We explore the best things to do in Oman, from modern Islamic architecture to the jagged peaks of its wild interior
Oman is an intriguing blend of the modern world and old Arabia. Unlike some of its neighbours, overdevelopment is yet to saturate the country. Lying on the southeastern coast of the Arabian Peninsula, Oman is the oldest independent state in the Arab world, sharing borders with the UAE, Yemen and Saudi Arabia.
Despite its neighbours, the country remains stable, peaceful and comparatively progressive. In fact, it was named in 2019 as the world’s safest country for expats.
Oman’s broad spectrum of landscapes, from dramatic forts and spectacular mountains to wind-blown deserts and pristine coastline, makes it a more adventurous alternative to Dubai. Here’s what you shouldn’t miss.
Best things to do in Oman
We did a six-day dash through the north of the country, which means we didn’t manage to see all of the best things to do in Oman. Allow between seven and 10 days to see all of the below.
For us, those dive spots will just have to wait.
Most visits to Oman begin in the capital city of Muscat. Pinched between the mountains and the ocean, Muscat is a refreshing take on the skyscraper-choked cities of the Gulf States.
The Omani port capital may not have the overt glitz of its high-rise neighbours, but it exudes an understated charm and natural beauty rarely seen in the more popular cities of the UAE, Qatar and Bahrain.
Read our post on the best things to do in Muscat.
2. Birkat Al Mouz
In the foothills of the Al-Hajar Mountains sits the pretty village of Birkat Al Mouz, which roughly translates as ‘pool of bananas’ – an apt name considering its position amid a sea of banana and date palm plantations.
Most visitors pause briefly at Birkat Al Mouz to take in the view of the traditional mudstone buildings en route to Jebel Akhdar. However, there are several other interesting sights to see in the village including the UNESCO World Heritage Site of Falaj Al Khatmain, an active falaj (irrigation channel) nearly 2.5km long.
3. Jabal Akhdar
In the heart of the Al-Hajar Mountains, a dramatic range stretching 700km across Oman and into the UAE, lies Jebel Akhdar or ‘Green Mountain’, home to some of Oman’s finest montane scenery. Perhaps the most impressive viewpoint is found at Diana’s Point located in the grounds of Anantara Hotel.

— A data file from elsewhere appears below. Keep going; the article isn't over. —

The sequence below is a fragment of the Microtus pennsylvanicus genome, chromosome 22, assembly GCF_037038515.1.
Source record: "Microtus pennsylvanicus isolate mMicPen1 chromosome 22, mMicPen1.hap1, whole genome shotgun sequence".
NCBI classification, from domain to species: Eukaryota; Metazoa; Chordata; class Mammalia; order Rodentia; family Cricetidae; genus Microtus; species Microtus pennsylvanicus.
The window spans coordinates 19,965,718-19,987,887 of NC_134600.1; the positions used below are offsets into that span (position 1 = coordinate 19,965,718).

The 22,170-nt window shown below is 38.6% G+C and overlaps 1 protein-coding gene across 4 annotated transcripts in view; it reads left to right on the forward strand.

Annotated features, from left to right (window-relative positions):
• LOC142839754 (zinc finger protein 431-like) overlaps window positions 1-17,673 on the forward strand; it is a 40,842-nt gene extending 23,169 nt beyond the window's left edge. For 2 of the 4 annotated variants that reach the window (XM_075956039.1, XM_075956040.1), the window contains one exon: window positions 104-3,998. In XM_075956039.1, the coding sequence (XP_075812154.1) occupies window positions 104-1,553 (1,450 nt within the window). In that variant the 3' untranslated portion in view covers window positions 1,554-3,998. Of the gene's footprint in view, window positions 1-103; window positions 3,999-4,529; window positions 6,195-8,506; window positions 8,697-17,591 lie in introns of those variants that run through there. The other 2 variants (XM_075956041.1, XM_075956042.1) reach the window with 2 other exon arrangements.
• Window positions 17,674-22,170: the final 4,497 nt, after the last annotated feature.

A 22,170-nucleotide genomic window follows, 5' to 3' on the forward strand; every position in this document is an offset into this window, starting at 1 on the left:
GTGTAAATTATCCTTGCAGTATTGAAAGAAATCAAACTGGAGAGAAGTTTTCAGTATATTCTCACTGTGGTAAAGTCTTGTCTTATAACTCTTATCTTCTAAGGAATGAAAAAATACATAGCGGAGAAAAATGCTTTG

Diana’s Point is named after Diana, Princess of Wales, who visited the spot with Prince Charles in November 1986. A plaque reads that the couple arrived by helicopter to what was then an untouched wilderness.
Nearby is the deserted village of Wadi Bani Habib. Perched at the bottom of a valley, this cluster of decaying mudstone buildings is fringed by abundant walnut trees, making for a timeless scene.
4. Wadi Ghul
Despite being Oman’s highest peak at 3,009m (9,872ft), Jebel Shams is not the main draw to the region. Instead, it’s the astonishingly deep surrounding ravine of Wadi Ghul, known locally as the Grand Canyon of Arabia.
With vertiginous 1,000m (3,281ft) limestone cliffs plunging from the canyon rims, Wadi Ghul has a number of well-positioned car parks with expansive views and access to several established hiking trails.
5. Wakan Village
Deep in the wild rockscape of the Al-Hajar Mountains sits the mountain village of Wakan. Positioned 2,000m (6,562ft) above sea level, Wakan is a celebrated beauty spot perched above the Batinah Plain.
Passing through the centre of the village is Walking Route 25, one of Oman’s most impressive short hiking trails. The well-paved and clearly waymarked trail begins at the watchtower in the centre of the village and leads to a picnic spot with outstanding views of the surrounding mountains and valleys.
Oman’s most historic town has a postcard-perfect clutch of minarets, souks and sand-coloured buildings bunched around one of the country’s grandest forts. Nizwa played an intrinsic role in Oman’s history for well over a millennium, serving as the capital of the interior and seat of the land’s ruling imams.
Today, the town has reinvented itself as one of Oman’s most welcoming to foreign visitors. The centrepiece is Nizwa Fort where it’s possible to catch a ‘Razha’ performance – a surprisingly joyous war dance.